The yen, already at two-decade lows by one measure, looks set to remain under pressure this year as subdued inflation dampens prospects of further rises in Japanese interest rates, analysts said.
The yen has hit record lows against the euro in recent weeks on expectations that the pace of monetary tightening will be faster in the 12-nation eurozone than in Japan, which is recovering from a decade in the deflation dumps.
Japan's effective exchange rate is at the weakest level for 21 years in real terms, according to central bank figures, a boon to Japanese exporters.
The yen has fallen by about seven percent against the euro this year and has also dropped recently against the Australian and New Zealand dollars, while faring better against the US dollar.
The Japanese unit is expected to stay weak this year as investors borrow cheap funds in Japan to invest in higher-yielding currencies or assets in a practice known as the "carry trade," analysts said.
"Although the Japanese economy is steady, the latest tame consumer price data reduced expectations of further interest rate rises in Japan," said Takeshi Makita, senior economist at the Japan Research Institute.
"The trend of a weaker yen will continue as hedge funds and foreign banks seem to be chasing the currency for yen carry trade on the basis that interest rate differentials will remain large," he said.
The end to the Bank of Japan's deflation-busting monetary policy in March, followed by its first interest rate rise -- from near zero to just 0.25 percent -- in almost six years in July, had prompted talk the yen carry trade was over as lending costs here would rise.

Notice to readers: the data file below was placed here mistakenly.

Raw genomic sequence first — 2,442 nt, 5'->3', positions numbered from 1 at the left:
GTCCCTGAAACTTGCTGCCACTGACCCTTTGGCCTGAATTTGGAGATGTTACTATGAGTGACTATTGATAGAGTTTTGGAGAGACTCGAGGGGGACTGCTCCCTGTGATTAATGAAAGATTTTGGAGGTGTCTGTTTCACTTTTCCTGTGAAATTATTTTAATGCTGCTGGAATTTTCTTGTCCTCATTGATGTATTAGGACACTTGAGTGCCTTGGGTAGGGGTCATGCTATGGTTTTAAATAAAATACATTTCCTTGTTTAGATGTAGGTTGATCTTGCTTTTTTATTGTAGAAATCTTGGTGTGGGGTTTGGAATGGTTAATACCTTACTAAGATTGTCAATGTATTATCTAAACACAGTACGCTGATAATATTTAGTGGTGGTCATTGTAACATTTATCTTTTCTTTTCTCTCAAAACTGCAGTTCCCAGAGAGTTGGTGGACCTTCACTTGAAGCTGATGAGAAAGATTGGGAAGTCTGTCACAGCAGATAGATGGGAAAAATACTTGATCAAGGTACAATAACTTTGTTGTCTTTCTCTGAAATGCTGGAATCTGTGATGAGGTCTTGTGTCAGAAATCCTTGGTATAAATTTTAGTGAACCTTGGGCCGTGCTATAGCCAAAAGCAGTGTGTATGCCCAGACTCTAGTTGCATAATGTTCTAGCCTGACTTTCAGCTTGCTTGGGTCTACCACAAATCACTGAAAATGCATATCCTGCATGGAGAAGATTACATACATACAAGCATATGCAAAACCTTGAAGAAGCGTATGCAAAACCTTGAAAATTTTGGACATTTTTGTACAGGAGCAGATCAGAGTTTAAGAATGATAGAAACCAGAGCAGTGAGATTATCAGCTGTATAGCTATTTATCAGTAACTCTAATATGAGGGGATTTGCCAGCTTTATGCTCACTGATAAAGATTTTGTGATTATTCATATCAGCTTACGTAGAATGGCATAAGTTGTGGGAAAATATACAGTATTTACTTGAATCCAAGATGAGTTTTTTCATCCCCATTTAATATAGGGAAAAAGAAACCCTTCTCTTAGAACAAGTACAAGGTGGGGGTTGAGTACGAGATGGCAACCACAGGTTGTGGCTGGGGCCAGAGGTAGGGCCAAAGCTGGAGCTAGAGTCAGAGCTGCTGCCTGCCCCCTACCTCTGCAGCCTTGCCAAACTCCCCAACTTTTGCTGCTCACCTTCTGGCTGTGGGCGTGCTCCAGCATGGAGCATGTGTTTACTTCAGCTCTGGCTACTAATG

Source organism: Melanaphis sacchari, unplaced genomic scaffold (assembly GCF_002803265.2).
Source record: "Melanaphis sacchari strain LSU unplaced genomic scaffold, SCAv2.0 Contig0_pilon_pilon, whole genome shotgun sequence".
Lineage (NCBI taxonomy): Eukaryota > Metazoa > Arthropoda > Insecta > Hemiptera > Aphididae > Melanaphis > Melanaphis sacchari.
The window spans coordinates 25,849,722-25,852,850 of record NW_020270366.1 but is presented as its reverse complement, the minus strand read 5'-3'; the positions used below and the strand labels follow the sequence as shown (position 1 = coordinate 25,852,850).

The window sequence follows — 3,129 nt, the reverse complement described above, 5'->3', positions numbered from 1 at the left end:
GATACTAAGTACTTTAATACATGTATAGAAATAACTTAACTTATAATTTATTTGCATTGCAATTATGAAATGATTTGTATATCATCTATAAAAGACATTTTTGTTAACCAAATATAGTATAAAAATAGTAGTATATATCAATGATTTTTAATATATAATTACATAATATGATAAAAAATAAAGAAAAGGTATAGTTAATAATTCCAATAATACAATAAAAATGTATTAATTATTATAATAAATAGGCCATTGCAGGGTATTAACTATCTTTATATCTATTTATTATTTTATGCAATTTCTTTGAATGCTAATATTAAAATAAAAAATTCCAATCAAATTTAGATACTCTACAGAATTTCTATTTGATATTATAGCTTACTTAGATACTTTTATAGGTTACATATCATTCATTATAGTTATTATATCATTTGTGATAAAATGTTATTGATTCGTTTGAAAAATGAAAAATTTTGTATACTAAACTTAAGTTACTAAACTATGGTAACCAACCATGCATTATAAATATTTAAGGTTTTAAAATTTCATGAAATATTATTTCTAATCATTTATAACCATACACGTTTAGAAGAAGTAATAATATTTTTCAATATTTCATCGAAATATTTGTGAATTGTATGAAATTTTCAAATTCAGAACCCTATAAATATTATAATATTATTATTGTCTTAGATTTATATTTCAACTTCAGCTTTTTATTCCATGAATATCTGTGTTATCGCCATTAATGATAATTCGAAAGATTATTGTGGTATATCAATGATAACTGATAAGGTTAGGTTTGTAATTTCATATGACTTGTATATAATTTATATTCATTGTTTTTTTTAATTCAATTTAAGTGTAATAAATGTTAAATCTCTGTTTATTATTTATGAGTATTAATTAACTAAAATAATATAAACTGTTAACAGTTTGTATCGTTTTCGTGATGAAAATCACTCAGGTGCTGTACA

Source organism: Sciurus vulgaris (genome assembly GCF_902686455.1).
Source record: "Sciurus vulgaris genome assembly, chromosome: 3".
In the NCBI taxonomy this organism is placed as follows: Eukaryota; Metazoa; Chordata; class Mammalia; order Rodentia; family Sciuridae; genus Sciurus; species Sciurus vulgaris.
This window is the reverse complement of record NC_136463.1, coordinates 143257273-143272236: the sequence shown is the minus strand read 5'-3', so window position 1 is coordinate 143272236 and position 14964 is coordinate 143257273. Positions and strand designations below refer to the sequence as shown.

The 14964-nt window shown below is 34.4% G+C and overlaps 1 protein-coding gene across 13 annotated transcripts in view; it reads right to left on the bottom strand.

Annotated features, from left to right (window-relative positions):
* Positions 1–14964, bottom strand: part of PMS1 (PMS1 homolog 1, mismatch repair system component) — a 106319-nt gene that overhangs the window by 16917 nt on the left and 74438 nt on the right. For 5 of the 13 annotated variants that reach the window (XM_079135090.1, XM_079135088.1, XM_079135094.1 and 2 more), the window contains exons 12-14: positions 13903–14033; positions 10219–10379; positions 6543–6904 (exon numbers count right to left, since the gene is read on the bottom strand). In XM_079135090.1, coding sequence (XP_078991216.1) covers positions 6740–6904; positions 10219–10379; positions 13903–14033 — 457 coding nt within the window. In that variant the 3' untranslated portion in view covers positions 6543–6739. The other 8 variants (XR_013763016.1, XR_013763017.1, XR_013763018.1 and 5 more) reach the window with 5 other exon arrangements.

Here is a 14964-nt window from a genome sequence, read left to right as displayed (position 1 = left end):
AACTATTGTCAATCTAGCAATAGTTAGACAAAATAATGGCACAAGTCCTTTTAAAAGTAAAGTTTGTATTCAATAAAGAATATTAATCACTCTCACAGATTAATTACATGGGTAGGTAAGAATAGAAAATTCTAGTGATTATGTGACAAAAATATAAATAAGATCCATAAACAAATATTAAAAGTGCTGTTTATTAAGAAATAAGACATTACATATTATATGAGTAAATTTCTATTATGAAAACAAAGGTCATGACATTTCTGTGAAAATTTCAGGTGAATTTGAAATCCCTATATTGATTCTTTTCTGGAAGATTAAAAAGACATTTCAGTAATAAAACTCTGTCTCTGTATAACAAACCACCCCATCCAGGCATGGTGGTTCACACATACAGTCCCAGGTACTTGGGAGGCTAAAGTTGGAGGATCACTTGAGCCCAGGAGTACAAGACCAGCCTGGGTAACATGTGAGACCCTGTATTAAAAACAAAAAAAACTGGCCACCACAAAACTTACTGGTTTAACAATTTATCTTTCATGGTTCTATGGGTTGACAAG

But with many analysts now scaling back their forecasts for the next hike in Japan's interest rates, speculators are returning to drink from Japan's fountain of still easy credit.
"As Japan's interest rates will remain the lowest among the major economies for at least one and a half more years, the trend of investors raising funds in Japan will not change," said Yujiro Goto, economist at Nomura Securities Financial and Economic Research Center.
"But Japan's solid economic growth and expected interest rate rises, even at a slow pace, will prevent the yen from falling much further, although it is not likely to get much stronger either," he added.
Japan's core consumer price index (CPI) rose by just 0.2 percent in July and figures for previous months have been revised down, indicating inflation remains more subdued than had been thought.
The Bank of Japan (BoJ), which announces its latest interest rate decision today, is now expected to hold fire until late this year or sometime next year.
"It is difficult to forecast the timing [of the next rate hike] after the weaker CPI," said Seiji Katsurahata, senior economist at Dai-Ichi Life Research Institute, noting BoJ governor Toshihiko Fukui may give fresh clues today.
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